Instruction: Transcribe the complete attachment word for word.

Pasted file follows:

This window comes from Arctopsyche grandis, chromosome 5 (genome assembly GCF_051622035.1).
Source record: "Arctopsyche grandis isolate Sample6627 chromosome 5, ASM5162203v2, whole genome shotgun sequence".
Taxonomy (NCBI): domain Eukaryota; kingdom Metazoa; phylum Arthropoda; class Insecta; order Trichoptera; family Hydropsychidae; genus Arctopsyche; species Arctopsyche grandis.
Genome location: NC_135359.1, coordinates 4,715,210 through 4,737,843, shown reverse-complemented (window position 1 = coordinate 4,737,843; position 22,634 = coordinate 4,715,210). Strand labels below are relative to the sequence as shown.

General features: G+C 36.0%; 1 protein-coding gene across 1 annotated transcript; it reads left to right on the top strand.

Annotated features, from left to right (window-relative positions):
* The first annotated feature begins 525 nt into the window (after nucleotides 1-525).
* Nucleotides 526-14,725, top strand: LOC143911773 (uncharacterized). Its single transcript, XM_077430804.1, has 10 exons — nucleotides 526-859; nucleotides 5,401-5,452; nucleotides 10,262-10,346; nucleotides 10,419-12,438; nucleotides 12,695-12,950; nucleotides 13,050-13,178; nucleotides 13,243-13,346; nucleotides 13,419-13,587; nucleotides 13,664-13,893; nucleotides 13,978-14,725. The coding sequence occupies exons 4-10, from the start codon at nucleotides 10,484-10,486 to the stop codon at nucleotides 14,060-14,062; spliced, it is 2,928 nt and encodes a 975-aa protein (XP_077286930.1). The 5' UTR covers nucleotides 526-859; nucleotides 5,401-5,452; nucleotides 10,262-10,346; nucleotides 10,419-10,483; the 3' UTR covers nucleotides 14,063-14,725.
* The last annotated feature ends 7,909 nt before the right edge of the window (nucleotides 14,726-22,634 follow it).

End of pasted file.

This window comes from Arctopsyche grandis, chromosome 5 (genome assembly GCF_051622035.1).
Source record: "Arctopsyche grandis isolate Sample6627 chromosome 5, ASM5162203v2, whole genome shotgun sequence".
Taxonomy (NCBI): domain Eukaryota; kingdom Metazoa; phylum Arthropoda; class Insecta; order Trichoptera; family Hydropsychidae; genus Arctopsyche; species Arctopsyche grandis.
Genome location: NC_135359.1, coordinates 4,715,210 through 4,737,843, shown reverse-complemented (window position 1 = coordinate 4,737,843; position 22,634 = coordinate 4,715,210). Strand labels below are relative to the sequence as shown.

General features: G+C 36.0%; 1 protein-coding gene across 1 annotated transcript; it reads left to right on the top strand.

Annotated features, from left to right (window-relative positions):
* The first annotated feature begins 525 nt into the window (after nucleotides 1-525).
* Nucleotides 526-14,725, top strand: LOC143911773 (uncharacterized). Its single transcript, XM_077430804.1, has 10 exons — nucleotides 526-859; nucleotides 5,401-5,452; nucleotides 10,262-10,346; nucleotides 10,419-12,438; nucleotides 12,695-12,950; nucleotides 13,050-13,178; nucleotides 13,243-13,346; nucleotides 13,419-13,587; nucleotides 13,664-13,893; nucleotides 13,978-14,725. The coding sequence occupies exons 4-10, from the start codon at nucleotides 10,484-10,486 to the stop codon at nucleotides 14,060-14,062; spliced, it is 2,928 nt and encodes a 975-aa protein (XP_077286930.1). The 5' UTR covers nucleotides 526-859; nucleotides 5,401-5,452; nucleotides 10,262-10,346; nucleotides 10,419-10,483; the 3' UTR covers nucleotides 14,063-14,725.
* The last annotated feature ends 7,909 nt before the right edge of the window (nucleotides 14,726-22,634 follow it).